The $8.8 billion handbag market in the U.S. market is facing a generational dilemma. Younger women are less likely than older women to buy and carry handbags, according to an Omnibus survey from Circana, the new company that combined IRI and The NPD Group.
The study found that more than 60 percent of women ages 35 and older report that they always carry a handbag for activities, other than work or school, compared to only 39 percent of women ages 18 to 34.
When younger women do buy bags, they’re more apt to purchase tote bags; shoppers; fanny, waist and chest packs; backpacks, and small crossbody styles, the survey found.
According to Circana’s Checkout, its receipt-based tracking service, which recently expanded to include data for the U.S. accessories market, consumers between the ages of 18 and 34 years old are purchasing fewer handbags than older shoppers. Among younger consumers, unit sales dropped 2 percent year-over-year in the 12 months ending April. Units grew by 7 percent among older consumers versus the prior year. Consumers aged 35 and older also helped offset some of the industry’s year-over-year sales revenue losses.
“Brands and retailers can narrow this generational gap by tailoring their products and marketing messages to the lifestyles of younger consumers,” said Beth Goldstein, footwear and accessories analyst at Circana. “Millennials and Gen Z are seeking both function and fashion, as they embark on their daily activities, special events and travel, so they are looking for products that provide ease and convenience. Versatile, hands-free options, including backpacks and fanny packs, have proven to be very desirable.”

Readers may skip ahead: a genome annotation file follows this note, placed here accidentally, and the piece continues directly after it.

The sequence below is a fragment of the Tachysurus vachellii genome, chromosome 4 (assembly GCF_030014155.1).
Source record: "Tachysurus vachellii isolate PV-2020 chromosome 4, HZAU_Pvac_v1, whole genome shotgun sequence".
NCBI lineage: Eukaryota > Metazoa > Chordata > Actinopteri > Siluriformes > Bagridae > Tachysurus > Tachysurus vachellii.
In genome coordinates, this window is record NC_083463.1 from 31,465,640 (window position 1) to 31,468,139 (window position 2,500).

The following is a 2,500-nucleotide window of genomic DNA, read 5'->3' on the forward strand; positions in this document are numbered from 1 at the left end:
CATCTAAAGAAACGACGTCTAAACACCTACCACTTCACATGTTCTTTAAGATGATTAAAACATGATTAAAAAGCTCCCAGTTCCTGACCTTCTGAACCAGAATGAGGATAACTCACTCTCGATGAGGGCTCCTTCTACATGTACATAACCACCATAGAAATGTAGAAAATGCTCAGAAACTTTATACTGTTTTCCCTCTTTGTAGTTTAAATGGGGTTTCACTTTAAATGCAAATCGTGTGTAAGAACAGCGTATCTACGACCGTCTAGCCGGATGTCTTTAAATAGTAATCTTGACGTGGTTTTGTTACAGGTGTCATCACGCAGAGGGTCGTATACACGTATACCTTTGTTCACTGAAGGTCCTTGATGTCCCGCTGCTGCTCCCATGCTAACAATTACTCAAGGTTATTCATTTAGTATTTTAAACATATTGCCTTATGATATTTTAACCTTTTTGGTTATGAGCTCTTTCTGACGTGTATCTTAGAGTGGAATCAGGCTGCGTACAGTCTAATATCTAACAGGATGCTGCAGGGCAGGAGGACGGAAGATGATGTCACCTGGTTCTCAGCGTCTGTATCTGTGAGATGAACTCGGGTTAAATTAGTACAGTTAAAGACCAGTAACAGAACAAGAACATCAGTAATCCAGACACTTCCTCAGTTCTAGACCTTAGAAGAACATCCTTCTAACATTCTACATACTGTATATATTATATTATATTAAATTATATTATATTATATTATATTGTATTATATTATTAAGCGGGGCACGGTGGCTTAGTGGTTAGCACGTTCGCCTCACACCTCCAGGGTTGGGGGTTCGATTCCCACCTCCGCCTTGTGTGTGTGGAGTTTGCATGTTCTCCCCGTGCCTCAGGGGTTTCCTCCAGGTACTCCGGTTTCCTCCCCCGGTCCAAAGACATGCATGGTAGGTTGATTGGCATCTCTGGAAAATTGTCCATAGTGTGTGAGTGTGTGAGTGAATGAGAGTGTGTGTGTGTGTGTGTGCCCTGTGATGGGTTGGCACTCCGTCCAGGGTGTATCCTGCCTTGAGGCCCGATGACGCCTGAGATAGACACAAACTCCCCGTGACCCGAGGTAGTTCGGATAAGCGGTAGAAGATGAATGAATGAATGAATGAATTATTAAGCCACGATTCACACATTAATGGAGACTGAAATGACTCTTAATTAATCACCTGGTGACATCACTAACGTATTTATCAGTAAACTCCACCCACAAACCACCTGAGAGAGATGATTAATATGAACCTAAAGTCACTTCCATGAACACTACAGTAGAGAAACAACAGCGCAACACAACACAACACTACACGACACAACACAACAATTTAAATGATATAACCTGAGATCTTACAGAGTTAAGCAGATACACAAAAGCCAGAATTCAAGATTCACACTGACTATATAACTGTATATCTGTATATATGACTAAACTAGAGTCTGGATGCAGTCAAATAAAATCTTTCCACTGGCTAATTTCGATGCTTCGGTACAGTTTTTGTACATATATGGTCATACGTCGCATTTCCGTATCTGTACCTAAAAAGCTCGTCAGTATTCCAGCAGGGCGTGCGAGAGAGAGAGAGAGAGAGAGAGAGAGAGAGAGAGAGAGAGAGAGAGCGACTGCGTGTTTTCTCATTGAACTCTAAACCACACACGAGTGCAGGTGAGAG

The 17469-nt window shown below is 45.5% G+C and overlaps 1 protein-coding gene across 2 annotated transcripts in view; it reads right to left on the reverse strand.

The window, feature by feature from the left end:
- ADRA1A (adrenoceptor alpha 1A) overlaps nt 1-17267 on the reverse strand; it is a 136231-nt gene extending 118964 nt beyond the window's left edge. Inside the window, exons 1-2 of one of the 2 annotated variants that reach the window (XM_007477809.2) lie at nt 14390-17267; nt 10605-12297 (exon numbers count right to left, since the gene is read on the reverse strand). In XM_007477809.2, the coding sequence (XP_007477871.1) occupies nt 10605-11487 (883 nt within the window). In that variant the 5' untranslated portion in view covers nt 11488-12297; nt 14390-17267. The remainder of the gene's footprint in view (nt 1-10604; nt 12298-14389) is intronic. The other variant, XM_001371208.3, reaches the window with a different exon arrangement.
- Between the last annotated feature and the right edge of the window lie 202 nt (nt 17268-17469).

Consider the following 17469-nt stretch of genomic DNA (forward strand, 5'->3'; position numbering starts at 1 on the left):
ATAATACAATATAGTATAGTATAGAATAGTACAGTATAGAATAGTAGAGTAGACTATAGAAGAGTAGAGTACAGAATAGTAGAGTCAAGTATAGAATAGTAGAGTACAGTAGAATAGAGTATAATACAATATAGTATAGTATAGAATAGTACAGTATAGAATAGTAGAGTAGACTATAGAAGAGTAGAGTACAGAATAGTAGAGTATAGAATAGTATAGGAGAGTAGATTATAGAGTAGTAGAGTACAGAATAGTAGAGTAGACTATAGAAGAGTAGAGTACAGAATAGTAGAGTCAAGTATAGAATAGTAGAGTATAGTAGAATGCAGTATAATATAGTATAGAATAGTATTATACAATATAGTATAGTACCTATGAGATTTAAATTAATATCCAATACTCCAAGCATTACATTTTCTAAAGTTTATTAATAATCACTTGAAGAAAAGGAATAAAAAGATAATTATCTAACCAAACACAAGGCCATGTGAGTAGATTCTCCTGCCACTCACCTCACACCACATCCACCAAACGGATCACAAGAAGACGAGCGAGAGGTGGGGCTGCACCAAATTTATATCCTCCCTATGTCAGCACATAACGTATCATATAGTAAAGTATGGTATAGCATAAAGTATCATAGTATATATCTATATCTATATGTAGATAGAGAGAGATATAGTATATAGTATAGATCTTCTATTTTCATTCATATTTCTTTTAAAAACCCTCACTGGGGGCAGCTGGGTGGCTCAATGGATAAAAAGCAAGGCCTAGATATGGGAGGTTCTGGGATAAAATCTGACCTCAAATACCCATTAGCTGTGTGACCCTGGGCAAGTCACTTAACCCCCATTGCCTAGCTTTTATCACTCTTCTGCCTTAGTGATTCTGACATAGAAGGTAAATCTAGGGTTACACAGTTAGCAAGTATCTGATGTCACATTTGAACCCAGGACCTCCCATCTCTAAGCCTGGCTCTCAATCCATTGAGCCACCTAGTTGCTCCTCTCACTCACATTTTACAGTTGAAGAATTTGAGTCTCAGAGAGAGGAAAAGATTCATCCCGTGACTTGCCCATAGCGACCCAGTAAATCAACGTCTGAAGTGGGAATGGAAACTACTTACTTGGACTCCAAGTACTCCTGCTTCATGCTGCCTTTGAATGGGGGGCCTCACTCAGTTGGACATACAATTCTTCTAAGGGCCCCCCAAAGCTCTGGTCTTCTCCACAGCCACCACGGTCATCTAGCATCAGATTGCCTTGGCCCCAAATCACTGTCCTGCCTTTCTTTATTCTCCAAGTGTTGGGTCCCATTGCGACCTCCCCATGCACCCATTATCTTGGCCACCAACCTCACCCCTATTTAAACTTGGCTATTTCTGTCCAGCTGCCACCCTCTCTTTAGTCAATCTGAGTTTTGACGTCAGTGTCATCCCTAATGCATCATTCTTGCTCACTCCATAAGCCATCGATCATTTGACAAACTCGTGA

While 18- to 34-year-olds accounted for a decline in the overall handbag market over the past year, sales from certain styles grew for this age group. For example, totes and shoppers were up 11 percent; fanny, waist and chest packs increased 56 percent, and everyday lifestyle backpacks rose 7 percent. Small crossbody bags are the most frequently carried style. Young women are also more likely to carry backpacks, according to the Omnibus survey results.
When Millennial and Gen Z shoppers do buy bags, they’re buying more frequently in directly owned stores or specialty retailers, Circana’s data shows.
“While department stores and major e-commerce players remain the top channels for handbag purchases overall, younger consumers are gravitating to specialty stores that offer newness and innovation, particularly aligned with the prominence of athleisure,” Goldstein said. “From the handbag styles they are buying to where they are shopping, understanding the purchase motives by generation and harnessing the power of these contrasts should be key brand and retailer initiatives,” she said.